by Samantha Walla
Gaia Fakhoury is no stranger to performing arts. After singing for fourteen years, the freshman biochemistry major and Spanish minor is involved in both Music Ministry and Manhattan Singers, which perform at many functions on campus.
After being accepted to Manhattan College, Fakhoury applied and auditioned for the Performing Arts Scholarship as a vocalist, enabling her to continue her passion while receiving an education.
Fakhoury brings much more than a gifted voice to the program, as she sang the communion hymn at Manhattan College’s 7:30 p.m. Mass on Sunday, Oct. 22. The communion hymn Fakhoury chose was titled “The Spirit of God,” which she sang in Arabic.
For Fakhoury, this song was more than a refreshing addition to Music Ministry’s program.
“I sang a song about the spirit of Jesus and how he’s going to protect us: pray for us, pray for our hearts, pray for our faith. It was nice to pray in my language and not only English. I like this song because it’s very emotional, and I used to sing it at my old church.”
To say Fakhoury’s old church is off-campus is an understatement. Originally from Lebanon, Fakhoury moved to the United States only three years ago.
Andy Bauer, director of Music Ministry and Singers, was thrilled to work with Fakhoury in diversifying the program’s selections.
“I was delighted when Gaia approached me about singing a Christian song in Arabic. Not only did her selection meld musically with our contemporary stylistic vision for the Manhattan College Music Ministry, but it was a lovely artistic celebration of our diversity as God’s people. Gaia is one of our Performing Arts Scholarship recipients, and she also sings with the Manhattan College Singers. I very much look forward working with her over the next four years, and anticipate that she will add much to our music program here at the college.”
Fakhoury’s introduction to music was through her faith, making her involvement in Music Ministry all the more special.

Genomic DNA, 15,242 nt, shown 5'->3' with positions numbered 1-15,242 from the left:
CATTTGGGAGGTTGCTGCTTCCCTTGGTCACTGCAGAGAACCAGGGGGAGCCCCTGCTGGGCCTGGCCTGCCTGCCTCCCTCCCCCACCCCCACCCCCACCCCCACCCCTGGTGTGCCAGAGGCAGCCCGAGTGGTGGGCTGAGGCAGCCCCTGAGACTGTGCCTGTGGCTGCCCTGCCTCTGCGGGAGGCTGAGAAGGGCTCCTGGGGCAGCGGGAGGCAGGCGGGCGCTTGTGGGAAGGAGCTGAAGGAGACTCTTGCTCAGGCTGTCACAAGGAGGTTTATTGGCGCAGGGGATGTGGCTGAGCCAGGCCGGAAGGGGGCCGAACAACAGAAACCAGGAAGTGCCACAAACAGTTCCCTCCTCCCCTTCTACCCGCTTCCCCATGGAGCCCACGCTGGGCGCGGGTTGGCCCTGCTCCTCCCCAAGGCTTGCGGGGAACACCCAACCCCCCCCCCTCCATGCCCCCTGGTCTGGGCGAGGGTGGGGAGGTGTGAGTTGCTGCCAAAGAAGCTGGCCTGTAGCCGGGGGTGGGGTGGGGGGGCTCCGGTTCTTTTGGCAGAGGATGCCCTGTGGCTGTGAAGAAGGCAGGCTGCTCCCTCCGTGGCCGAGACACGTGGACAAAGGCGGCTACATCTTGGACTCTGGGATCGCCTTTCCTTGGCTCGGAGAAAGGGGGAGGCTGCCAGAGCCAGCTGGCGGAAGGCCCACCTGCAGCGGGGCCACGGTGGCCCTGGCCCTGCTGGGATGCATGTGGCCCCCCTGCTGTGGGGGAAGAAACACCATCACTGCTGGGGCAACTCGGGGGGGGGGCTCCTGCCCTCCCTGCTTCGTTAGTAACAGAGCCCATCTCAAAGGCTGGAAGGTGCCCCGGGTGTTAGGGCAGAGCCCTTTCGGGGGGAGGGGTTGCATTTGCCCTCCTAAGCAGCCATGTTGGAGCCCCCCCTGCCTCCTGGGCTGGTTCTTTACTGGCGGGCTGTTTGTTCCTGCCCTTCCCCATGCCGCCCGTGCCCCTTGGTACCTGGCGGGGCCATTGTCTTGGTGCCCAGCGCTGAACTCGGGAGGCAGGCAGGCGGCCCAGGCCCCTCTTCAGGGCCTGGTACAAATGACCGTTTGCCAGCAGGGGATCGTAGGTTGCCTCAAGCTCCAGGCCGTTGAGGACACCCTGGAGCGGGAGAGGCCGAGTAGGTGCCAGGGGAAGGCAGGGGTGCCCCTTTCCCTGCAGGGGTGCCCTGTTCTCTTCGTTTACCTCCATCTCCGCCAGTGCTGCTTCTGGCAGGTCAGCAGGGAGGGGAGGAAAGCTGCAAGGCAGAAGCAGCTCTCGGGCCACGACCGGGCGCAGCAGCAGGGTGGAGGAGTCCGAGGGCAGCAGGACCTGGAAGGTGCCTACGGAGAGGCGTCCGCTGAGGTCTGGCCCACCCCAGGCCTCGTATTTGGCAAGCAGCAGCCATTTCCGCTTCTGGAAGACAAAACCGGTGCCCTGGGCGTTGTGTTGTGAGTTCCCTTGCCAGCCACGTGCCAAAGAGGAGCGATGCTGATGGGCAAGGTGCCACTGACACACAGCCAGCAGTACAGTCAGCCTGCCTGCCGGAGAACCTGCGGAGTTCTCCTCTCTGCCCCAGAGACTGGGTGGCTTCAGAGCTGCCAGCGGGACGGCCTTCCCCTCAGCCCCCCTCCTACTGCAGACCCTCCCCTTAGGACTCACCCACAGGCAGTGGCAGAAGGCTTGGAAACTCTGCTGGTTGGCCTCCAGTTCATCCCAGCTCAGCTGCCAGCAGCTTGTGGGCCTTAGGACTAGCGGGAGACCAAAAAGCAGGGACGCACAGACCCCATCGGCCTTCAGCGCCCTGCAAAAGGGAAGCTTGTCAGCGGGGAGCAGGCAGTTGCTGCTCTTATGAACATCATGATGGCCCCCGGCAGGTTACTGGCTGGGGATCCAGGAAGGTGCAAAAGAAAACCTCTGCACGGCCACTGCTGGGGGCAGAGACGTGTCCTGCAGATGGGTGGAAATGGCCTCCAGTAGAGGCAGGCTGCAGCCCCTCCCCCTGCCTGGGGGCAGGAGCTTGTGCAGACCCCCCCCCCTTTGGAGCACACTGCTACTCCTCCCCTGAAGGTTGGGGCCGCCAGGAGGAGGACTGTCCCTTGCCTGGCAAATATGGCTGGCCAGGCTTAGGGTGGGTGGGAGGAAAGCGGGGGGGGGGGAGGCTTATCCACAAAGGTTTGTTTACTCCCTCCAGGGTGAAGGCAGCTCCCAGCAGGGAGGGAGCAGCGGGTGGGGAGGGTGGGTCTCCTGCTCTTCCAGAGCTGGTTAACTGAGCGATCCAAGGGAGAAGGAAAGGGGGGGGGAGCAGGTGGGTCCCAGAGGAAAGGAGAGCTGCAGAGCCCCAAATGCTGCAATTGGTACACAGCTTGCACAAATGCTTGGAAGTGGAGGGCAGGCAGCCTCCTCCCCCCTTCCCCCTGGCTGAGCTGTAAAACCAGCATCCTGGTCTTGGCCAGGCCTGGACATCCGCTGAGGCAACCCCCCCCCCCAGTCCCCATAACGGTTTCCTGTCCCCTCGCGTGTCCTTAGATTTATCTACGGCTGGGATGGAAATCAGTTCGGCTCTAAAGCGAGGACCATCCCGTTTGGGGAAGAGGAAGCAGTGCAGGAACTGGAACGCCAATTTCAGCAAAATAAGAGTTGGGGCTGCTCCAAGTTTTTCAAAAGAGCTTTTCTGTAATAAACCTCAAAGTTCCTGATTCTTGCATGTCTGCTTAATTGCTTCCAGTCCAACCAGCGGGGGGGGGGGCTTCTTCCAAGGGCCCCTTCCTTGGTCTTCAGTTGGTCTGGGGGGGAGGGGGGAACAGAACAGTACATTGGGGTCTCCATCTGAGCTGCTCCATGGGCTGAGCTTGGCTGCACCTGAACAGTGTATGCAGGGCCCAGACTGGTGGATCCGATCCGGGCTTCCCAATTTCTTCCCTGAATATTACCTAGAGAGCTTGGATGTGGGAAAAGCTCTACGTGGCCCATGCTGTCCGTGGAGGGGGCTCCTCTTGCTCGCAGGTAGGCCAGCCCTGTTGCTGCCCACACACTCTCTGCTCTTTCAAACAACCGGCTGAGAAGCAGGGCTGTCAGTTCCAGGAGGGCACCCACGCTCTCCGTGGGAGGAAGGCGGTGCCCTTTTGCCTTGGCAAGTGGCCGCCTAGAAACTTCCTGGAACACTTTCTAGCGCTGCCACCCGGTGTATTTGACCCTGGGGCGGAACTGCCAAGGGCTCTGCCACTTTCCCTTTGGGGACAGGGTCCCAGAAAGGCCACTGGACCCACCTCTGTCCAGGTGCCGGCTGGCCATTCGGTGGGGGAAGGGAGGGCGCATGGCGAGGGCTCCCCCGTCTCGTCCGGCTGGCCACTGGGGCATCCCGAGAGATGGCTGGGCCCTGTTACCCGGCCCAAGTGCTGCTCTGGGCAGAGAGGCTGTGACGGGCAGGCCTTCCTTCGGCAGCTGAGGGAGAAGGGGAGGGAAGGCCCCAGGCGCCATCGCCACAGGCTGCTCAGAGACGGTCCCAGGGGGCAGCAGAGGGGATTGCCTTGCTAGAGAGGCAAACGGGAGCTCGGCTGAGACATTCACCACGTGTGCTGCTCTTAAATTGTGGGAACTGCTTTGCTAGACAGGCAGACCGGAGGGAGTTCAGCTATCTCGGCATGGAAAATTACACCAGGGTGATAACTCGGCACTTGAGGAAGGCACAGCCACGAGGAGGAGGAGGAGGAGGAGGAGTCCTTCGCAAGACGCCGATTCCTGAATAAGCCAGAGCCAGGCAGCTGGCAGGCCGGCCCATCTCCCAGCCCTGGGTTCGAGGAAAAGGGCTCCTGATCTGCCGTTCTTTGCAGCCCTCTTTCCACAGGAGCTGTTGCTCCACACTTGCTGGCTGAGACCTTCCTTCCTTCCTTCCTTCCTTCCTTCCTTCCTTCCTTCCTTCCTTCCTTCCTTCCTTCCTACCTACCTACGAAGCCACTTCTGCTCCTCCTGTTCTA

“My parents are very religious, they go to church every Sunday, and I started singing there. I used to sing back in my country, so when we came here, we found a Lebanese church so I continued singing here.”
Fakhoury’s emotional rendition of the song touched not only parishioners, but her family.
“My family was so excited and proud. It was a very affectionate song for them because it reminded them when I sang the same song back in Lebanon. They also liked that I had the chance to sing it in the United States. I’m so lucky!”
Although Fakhoury’s main concern is concentrating on biochemistry, singing is her favorite way to spend her free time, as it gives her a break from her studies. Despite being unsure whether her biochemistry major will bring her to medical school or work in labs, Fakhoury knows that singing will always be a part of her life.
“I love singing so much and I would love to continue. It’s my passion.”
Fakhoury aims to continue developing this passion through singing at church. She is not stopping at Arabic, as she hopes to sing her next hymn in French, her second language. Ultimately, Fakhoury’s singing not only enhances mass for churchgoers, but it brings her closer to her faith and homeland.
“It meant a lot to me when I sang in Arabic, it reminded me of Lebanon, and it made me feel so happy that I had the opportunity to sing it at Manhattan College. I felt so proud.”